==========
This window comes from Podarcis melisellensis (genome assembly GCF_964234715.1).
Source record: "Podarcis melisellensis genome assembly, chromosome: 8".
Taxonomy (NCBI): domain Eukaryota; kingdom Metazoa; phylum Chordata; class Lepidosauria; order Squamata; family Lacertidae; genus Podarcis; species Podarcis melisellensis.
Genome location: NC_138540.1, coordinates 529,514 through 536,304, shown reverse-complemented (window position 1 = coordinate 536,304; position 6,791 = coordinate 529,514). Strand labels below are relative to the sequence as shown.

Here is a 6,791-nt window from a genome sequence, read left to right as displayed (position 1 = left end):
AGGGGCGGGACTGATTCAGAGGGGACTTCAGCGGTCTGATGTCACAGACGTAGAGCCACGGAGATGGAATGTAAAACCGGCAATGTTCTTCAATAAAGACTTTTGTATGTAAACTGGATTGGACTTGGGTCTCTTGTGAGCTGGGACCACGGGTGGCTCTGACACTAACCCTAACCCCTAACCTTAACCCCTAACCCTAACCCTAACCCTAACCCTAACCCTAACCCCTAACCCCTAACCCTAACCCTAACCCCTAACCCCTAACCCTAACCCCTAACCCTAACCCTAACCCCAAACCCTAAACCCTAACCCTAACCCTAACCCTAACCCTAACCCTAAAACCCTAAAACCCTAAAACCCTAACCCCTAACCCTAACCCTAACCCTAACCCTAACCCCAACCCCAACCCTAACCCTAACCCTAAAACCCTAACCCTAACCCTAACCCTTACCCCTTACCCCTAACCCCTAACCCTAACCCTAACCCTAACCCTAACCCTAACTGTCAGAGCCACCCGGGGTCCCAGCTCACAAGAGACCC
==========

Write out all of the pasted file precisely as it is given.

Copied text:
This window comes from Podarcis melisellensis (genome assembly GCF_964234715.1).
Source record: "Podarcis melisellensis genome assembly, chromosome: 8".
Taxonomy (NCBI): domain Eukaryota; kingdom Metazoa; phylum Chordata; class Lepidosauria; order Squamata; family Lacertidae; genus Podarcis; species Podarcis melisellensis.
Genome location: NC_138540.1, coordinates 529,514 through 536,304, shown reverse-complemented (window position 1 = coordinate 536,304; position 6,791 = coordinate 529,514). Strand labels below are relative to the sequence as shown.

Here is a 6,791-nt window from a genome sequence, read left to right as displayed (position 1 = left end):
AGGGGCGGGACTGATTCAGAGGGGACTTCAGCGGTCTGATGTCACAGACGTAGAGCCACGGAGATGGAATGTAAAACCGGCAATGTTCTTCAATAAAGACTTTTGTATGTAAACTGGATTGGACTTGGGTCTCTTGTGAGCTGGGACCACGGGTGGCTCTGACACTAACCCTAACCCCTAACCTTAACCCCTAACCCTAACCCTAACCCTAACCCTAACCCTAACCCCTAACCCCTAACCCTAACCCTAACCCCTAACCCCTAACCCTAACCCCTAACCCTAACCCTAACCCCAAACCCTAAACCCTAACCCTAACCCTAACCCTAACCCTAACCCTAAAACCCTAAAACCCTAAAACCCTAACCCCTAACCCTAACCCTAACCCTAACCCTAACCCCAACCCCAACCCTAACCCTAACCCTAAAACCCTAACCCTAACCCTAACCCTTACCCCTTACCCCTAACCCCTAACCCTAACCCTAACCCTAACCCTAACCCTAACTGTCAGAGCCACCCGGGGTCCCAGCTCACAAGAGACCC